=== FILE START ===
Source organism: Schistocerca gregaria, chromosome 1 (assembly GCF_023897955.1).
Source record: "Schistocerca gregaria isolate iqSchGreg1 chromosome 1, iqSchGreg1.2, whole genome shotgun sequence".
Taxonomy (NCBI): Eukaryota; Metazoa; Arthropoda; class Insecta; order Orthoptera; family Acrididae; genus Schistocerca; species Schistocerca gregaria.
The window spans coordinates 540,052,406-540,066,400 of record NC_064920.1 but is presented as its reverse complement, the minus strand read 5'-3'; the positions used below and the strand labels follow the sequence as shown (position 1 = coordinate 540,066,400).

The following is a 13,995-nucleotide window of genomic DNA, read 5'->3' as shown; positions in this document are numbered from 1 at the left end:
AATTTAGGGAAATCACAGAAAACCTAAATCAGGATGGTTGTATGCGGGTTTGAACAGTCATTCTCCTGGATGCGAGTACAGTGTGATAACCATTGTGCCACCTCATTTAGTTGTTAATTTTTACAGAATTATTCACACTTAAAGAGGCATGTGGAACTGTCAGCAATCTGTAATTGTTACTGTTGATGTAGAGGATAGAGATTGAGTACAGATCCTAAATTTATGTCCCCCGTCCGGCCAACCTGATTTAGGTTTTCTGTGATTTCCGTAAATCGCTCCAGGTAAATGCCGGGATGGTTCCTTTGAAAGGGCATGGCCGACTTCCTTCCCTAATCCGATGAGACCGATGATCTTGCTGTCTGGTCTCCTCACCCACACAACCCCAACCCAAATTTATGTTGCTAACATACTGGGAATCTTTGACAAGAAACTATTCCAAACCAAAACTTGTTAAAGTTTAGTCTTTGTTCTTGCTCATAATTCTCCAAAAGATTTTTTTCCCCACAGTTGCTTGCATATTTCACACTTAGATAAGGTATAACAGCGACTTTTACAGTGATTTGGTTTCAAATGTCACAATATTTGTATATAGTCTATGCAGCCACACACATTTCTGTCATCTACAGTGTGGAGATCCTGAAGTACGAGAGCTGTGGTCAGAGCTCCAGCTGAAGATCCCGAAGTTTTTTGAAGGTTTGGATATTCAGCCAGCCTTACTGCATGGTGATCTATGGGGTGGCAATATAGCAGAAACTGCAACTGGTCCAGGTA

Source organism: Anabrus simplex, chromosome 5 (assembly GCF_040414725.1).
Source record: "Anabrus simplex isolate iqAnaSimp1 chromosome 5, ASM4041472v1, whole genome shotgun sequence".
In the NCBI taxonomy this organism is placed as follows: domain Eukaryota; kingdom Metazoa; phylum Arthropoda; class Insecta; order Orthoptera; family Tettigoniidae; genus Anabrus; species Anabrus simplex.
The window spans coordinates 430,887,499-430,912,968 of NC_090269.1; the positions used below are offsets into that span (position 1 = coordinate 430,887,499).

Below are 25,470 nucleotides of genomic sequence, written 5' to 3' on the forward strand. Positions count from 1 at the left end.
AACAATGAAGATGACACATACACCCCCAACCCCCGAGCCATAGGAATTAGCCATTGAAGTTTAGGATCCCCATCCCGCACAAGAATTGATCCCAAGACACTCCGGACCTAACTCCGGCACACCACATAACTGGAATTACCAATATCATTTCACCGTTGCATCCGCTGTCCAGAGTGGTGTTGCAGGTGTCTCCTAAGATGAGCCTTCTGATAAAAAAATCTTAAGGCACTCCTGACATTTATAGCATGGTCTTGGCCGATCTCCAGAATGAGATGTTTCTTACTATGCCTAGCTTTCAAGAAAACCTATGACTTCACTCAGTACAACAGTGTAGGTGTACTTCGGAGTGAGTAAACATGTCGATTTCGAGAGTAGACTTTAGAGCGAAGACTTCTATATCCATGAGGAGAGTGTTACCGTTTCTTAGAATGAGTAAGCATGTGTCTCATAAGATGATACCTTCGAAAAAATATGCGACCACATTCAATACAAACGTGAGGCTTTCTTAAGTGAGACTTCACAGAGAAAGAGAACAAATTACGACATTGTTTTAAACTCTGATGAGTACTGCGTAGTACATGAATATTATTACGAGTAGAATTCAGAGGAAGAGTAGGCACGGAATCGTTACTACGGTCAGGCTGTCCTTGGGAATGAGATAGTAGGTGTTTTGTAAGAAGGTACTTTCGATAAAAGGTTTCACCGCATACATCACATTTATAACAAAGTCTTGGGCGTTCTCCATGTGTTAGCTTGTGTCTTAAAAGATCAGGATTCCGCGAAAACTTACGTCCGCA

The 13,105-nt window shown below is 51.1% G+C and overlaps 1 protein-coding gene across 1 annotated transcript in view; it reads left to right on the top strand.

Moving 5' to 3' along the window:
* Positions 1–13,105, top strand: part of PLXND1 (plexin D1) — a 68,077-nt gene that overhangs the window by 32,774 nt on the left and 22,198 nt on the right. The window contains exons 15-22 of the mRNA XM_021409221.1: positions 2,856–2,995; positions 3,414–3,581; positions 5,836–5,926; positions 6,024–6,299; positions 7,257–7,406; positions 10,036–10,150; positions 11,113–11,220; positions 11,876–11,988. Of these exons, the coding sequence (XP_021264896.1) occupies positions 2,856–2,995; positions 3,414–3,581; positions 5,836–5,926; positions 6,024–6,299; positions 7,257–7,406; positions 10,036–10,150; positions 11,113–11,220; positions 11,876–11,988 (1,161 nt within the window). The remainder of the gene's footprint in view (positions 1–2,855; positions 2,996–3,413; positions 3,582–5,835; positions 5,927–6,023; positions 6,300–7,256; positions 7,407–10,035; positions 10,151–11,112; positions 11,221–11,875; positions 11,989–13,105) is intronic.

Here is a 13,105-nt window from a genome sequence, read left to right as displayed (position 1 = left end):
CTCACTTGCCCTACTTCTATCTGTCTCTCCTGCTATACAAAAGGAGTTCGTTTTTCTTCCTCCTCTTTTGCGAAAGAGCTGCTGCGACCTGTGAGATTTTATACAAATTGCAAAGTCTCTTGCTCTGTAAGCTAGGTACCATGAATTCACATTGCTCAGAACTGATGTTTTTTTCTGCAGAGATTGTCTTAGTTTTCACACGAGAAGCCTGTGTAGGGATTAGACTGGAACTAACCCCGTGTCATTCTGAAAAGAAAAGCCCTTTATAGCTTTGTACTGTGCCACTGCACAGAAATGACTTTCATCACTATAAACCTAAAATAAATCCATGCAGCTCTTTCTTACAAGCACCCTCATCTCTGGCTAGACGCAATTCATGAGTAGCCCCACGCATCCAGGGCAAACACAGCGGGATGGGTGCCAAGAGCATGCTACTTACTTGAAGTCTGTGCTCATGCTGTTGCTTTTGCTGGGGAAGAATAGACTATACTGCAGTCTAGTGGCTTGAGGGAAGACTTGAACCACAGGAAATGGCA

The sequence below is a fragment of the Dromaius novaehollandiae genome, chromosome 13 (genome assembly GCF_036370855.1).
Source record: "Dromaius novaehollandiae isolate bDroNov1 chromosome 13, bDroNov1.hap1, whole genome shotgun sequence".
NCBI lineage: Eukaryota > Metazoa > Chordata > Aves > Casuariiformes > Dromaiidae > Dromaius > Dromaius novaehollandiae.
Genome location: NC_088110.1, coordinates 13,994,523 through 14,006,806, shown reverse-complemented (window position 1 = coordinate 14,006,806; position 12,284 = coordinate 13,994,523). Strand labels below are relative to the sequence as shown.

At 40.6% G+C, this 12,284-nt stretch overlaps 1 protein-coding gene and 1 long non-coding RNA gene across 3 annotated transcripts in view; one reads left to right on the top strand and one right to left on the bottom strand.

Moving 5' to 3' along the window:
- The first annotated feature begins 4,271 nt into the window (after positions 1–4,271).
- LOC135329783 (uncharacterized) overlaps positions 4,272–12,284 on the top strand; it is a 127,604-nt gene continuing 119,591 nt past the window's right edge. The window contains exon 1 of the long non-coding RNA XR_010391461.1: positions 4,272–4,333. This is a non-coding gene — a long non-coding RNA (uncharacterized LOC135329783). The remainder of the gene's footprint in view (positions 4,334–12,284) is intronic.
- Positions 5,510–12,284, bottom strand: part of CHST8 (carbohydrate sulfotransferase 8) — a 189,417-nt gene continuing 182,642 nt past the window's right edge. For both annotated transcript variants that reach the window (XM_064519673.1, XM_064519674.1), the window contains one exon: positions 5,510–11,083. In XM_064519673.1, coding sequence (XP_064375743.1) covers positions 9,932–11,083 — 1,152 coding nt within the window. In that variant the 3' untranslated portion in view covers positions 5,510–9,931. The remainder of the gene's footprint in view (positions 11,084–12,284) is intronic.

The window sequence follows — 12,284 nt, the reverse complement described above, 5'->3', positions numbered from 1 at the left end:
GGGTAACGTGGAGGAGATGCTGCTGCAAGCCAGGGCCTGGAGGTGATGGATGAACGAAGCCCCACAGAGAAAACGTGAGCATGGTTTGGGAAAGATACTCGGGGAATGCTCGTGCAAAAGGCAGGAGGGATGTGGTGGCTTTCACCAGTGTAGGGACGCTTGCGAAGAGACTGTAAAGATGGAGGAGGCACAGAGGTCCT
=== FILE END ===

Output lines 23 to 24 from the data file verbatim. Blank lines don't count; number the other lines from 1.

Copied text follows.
Moving 5' to 3' along the window:
- The first annotated feature begins 4,271 nt into the window (after positions 1–4,271).